Corrado & Weinberg Demand More from Labor Department

Comments from Senators Loretta Weinberg and Kristin Corrado show that with the School Development Authority's (SDA) hiring of Al Alvarez, people failed, not the public system. Alvarez was given a high-powered state job after being accused of raping a woman who also landed a high-powered state job.

Corrado & Weinberg Demand More from Labor Department


TRENTON – A year into the COVID pandemic, frustrations with the performance of the Department of Labor persist, and Senators Kristin Corrado and Loretta Weinberg wrote to Commissioner Rob Asaro-Angelo urging immediate changes to improve the department’s responsiveness to desperate residents who have lost their jobs.

“The ongoing situation is a travesty,” said Corrado (R-Bergen, Essex, Morris and Passaic). “This far into the pandemic, and hard-working New Jersey residents cannot get their checks, cannot get answers, and cannot even speak with people who may be able to help. I am joining with Sen. Weinberg and calling on the commissioner to clean up this mess now.”

In the letter (click here for PDF), the Senators said: “Through no fault of their own, these hard-working residents have been devastated by the economics of COVID, and to make matters worse, too many have been unable to get the help and the answers they desperately need from the Department of Labor.”

“Our residents have waited long enough to get their unemployment problems solved,” said Senator Weinberg (D-Bergen). It is time for the department of labor to find ways to meet directly with those still unable to collect and to find solutions to any ordinary or unique problems.”

The full text of the letter is below:

Dear Commissioner Asaro-Angelo:

As you are well aware, the pandemic has taken a punishing toll on so many of our fellow New Jerseyans.


Hundreds of thousands of hard-working residents are out of work. Many have seen their savings evaporate and their employers close their doors forever.


Through no fault of their own, these hard-working residents have been devastated by the economics of COVID, and to make matters worse, too many have been unable to get the help and the answers they desperately need from the Department of Labor.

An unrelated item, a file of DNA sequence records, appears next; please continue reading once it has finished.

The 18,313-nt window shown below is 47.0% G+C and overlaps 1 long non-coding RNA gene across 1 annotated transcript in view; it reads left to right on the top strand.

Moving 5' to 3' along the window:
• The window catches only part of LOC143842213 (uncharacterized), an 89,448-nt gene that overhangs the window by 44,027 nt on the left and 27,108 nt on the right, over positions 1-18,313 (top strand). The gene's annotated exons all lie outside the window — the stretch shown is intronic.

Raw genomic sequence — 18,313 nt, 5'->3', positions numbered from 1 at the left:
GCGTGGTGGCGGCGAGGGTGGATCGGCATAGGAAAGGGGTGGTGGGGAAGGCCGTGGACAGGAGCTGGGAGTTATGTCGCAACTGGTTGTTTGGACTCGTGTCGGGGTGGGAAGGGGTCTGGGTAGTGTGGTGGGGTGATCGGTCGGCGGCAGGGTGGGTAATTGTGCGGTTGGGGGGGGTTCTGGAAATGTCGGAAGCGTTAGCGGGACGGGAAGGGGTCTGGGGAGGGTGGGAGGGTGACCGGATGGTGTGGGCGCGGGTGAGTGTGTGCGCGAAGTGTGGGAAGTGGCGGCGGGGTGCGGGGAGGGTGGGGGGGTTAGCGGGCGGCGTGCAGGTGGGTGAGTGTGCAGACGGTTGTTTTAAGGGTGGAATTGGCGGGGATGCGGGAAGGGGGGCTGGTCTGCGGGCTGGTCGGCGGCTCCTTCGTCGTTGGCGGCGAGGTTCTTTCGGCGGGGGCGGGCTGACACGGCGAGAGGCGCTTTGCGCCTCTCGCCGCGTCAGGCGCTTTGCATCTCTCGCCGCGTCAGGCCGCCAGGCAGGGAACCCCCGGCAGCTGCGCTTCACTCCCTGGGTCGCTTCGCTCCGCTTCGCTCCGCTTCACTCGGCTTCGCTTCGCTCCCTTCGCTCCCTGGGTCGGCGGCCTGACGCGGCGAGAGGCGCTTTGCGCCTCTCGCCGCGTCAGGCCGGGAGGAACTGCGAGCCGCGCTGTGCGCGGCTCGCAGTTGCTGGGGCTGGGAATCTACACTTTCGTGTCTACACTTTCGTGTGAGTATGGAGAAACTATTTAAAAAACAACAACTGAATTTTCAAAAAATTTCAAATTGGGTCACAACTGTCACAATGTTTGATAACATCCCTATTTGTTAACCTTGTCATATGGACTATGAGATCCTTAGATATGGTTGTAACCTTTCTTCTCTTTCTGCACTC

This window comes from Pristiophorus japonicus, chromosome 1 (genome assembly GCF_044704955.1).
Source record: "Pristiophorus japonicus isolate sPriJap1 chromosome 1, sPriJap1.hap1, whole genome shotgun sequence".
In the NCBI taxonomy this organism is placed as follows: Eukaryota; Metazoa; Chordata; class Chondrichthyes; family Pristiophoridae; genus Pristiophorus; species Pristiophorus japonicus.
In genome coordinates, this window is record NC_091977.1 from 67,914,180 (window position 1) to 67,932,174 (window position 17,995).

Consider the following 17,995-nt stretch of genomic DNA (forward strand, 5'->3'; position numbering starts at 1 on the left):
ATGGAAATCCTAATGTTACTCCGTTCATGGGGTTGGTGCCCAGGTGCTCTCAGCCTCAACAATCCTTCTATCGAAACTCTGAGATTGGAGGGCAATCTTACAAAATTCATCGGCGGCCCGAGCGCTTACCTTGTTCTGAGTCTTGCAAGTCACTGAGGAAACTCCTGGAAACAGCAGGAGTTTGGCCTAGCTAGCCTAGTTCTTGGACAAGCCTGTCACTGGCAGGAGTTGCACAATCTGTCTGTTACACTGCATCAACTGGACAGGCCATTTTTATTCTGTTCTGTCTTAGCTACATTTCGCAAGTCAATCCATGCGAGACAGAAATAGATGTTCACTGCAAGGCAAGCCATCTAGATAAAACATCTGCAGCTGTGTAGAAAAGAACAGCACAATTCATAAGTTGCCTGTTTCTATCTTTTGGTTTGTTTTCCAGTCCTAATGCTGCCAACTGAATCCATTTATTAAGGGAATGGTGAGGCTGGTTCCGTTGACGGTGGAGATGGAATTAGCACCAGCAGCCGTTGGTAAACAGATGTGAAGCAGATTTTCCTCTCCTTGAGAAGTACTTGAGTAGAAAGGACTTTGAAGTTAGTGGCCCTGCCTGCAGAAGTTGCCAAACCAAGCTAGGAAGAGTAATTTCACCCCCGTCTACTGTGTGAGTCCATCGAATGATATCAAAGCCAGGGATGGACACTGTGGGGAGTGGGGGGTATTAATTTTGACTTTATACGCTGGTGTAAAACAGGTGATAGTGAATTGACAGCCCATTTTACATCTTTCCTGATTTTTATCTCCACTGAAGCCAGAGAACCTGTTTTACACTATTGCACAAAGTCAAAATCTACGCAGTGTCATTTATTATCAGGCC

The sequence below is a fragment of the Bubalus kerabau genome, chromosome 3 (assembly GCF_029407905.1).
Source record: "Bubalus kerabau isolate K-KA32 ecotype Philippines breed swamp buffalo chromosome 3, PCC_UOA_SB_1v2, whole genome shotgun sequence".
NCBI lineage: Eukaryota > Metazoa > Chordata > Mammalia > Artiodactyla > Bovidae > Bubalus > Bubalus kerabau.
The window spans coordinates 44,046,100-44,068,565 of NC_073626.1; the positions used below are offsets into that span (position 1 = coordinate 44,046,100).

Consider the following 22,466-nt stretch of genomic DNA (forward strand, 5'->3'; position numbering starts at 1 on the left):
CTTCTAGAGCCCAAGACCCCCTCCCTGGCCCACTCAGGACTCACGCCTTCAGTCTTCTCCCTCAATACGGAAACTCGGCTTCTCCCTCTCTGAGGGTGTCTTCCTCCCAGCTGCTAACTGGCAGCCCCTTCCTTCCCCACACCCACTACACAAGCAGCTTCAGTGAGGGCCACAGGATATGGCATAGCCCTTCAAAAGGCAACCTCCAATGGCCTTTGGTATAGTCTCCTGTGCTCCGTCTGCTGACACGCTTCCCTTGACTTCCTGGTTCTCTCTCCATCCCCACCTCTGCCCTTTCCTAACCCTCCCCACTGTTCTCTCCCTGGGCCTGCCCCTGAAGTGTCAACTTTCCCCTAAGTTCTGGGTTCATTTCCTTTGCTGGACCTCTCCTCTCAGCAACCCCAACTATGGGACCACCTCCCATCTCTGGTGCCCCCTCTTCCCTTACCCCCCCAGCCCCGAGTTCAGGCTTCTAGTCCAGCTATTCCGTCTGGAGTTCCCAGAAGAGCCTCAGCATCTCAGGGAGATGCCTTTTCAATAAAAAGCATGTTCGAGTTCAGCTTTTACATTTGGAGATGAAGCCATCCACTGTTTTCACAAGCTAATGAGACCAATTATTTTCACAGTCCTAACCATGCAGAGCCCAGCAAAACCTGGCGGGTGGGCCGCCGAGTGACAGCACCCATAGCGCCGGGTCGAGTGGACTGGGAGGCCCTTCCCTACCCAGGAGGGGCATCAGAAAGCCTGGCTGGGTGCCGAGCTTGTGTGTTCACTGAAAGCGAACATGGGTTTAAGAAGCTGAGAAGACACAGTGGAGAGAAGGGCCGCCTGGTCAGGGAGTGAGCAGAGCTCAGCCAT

We write this letter on behalf of these desperate residents.


These disheartened New Jerseyans are suffering, and they feel lost and abandoned. They have grown disenchanted with the system designed to protect them from temporary financial setbacks.


The phones at our district office ring constantly with furious, frightened and forlorn residents, some who have never been out of work before, and some who haven’t seen money come in for weeks and months.


They need someone to talk to, someone to hear their pleas. They need to vent, and sometimes they just need to cry.


Our hard-working staffers try to answer questions and give them some help, but not even a Senator’s staff can always get a response.


It is inexcusable for a NJDOL liaison, paid to serve as an intermediary between the department and elected legislators, to not provide us information.


As we previously requested, we implore your office to prioritize face-to-face assistance for applicants who need clarity and assistance.


Restaurants, gyms and retail stores have adapted their policies and procedures to serve customers in a safe, responsible manner. To remain viable, businesses are utilizing strategies they never would have considered a year ago.


The severity of the unemployment situation demands similar creativity from the Department of Labor. Find ways to get the job done like your business depended on it.


We cannot afford to “wait it out” until things return to normal. Follow the lead of Starbucks, grocery stores, and COVID testing centers, and adapt the process to better serve the public. For example, consider drive-up appointments where out-of-work residents can interact with subject area experts without leaving their cars.


A year into this pandemic, the department’s computer system and staff should be functioning at a higher level, and the frustration experienced by residents should be at a minimum.


We read your recent comments in the press. You painted an optimistic picture, but it does not coincide with the reality.


There is still much work yet to be done, and that should start with hiring a responsive liaison that our legislative colleagues can depend on to answer our questions and assist our constituents.


We can help more of our fellow New Jerseyans when we work together with a common goal.




Senator Kristin M. Corrado
R- Bergen, Essex, Morris and Passaic


Senator Loretta Weinberg

D- Bergen

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